MY SUICIDE, a phantasmagorical trans-media story of the life and possible death of a seventeen year old filmmaker. First act, you may feel is predictable. Second act, twist, and drama you didn't expect, nor realize could work so potently on screen. Act 3- well.. just get it when it comes out. Really. It sparkles demonically, makes you think, wrings you out and leaves you with a grim smile on your face that fades when you revisit the concept of teen suicide when discussing the movie.

THE IMMACULATE CONCEPTION OF LITTLE DIZZLE, directed by David Russo. An over-the-top, hilariously existential story about a guy who quits his data-entry job to join a janitorial night staff crewed by misfits and oddballs, who come to discover (and eat) biochemically engineered cookies from a lab's trash that... um.... sorta cause the men to become pregnant and, erm,,, well, have fluorescent neon blue fish babies outta their butts.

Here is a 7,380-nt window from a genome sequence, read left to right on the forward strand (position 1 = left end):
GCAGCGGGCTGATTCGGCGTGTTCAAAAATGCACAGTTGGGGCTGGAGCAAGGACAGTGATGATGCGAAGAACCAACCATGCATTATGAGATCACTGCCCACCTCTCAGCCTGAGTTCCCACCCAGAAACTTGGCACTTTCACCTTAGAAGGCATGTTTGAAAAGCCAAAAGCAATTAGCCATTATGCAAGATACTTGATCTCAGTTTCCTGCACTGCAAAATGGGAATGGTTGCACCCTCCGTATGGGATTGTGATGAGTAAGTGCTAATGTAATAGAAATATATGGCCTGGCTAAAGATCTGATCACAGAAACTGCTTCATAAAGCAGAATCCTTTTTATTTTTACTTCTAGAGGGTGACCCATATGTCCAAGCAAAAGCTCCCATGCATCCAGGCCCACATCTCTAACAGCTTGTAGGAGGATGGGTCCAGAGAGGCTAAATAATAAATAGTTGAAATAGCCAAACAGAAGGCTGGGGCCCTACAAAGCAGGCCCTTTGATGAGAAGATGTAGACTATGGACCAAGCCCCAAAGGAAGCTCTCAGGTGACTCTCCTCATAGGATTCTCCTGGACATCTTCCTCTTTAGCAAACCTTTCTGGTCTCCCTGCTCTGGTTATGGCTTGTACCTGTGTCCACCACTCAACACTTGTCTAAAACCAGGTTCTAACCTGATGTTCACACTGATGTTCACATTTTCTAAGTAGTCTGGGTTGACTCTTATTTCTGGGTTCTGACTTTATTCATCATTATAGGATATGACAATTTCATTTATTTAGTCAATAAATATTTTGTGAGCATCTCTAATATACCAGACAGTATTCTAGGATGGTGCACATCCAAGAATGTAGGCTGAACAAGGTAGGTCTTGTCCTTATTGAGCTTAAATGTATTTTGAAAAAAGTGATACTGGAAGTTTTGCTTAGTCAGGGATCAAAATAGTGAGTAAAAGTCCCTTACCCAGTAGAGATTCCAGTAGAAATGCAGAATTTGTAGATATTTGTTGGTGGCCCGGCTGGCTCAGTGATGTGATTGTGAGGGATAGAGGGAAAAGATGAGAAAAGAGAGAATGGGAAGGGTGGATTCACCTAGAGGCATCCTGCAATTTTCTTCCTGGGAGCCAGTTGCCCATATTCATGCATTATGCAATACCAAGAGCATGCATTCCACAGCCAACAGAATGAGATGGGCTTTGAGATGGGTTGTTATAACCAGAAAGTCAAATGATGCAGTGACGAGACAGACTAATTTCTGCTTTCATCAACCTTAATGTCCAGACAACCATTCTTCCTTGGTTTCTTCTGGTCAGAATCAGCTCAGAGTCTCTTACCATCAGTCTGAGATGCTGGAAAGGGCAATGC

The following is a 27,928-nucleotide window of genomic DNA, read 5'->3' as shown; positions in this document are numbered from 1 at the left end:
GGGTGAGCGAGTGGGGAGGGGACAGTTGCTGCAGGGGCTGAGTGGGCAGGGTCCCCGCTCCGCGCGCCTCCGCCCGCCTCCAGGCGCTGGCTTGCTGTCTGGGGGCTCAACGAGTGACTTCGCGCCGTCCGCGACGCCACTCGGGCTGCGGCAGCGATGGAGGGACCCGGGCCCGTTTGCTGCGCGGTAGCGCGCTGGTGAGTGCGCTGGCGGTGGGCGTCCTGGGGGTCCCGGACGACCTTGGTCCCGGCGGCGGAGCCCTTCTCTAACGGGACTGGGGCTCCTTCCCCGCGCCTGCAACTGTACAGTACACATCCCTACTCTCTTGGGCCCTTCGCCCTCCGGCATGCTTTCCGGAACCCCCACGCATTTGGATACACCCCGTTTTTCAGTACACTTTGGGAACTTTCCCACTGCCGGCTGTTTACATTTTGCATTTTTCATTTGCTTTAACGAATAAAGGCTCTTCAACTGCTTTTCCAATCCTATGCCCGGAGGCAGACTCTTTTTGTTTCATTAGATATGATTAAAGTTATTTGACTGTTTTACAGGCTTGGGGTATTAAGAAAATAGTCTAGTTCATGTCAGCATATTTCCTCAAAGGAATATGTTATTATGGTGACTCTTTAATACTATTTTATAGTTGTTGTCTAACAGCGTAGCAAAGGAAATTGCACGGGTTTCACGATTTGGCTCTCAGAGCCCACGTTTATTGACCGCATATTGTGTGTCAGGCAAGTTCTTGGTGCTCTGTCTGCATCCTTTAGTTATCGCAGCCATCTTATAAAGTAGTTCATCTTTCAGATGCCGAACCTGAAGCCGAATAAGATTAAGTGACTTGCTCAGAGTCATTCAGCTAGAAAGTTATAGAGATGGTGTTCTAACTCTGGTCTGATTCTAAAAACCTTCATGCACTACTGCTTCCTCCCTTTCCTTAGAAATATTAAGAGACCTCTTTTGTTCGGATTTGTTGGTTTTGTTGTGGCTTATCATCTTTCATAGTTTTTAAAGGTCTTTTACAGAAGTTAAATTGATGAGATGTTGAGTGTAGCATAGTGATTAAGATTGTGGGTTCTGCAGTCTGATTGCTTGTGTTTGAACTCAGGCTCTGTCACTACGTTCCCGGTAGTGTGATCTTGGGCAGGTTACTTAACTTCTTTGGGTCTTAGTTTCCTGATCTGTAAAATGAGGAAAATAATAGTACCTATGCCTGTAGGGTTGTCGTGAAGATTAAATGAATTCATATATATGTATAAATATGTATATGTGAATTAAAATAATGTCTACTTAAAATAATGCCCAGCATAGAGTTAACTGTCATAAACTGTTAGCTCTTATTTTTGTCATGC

It's a lot better than it sounds.
The opening two minutes set the tone, and it does have a kinda moral about what we, as consumers, will allow corporations do to us, with and without our consent, and the special fx are there to prop the story, not for the story to work around. To be fair, Russo (in attendance) said that he made this partially just as a fun thing he wanted to do and partially because he wanted to make some money for his next project, an IMAX DocuMovieThingy with the Blue Man Group. Good fun. Not for the kids.

TRAILERS FROM HELL, with Joe Dante, in person. Many of you may be familiar with these film trailers and the commentators. This was a collection- as Dante said, "not a 'best of', just 'a bunch of'" - that he put together to show the breadth and depth of what trailers do and did, over the years. There were movies I knew and movies I'd heard about and movies I've NEVER heard of. Closing the film was the trailer for an obscure little title called THE APPLE, from director Menahem Golan and Cannon Films. Commentary by Josh Olsen. It looks awful, and he panned it with love and adoration. Nice BIM mark.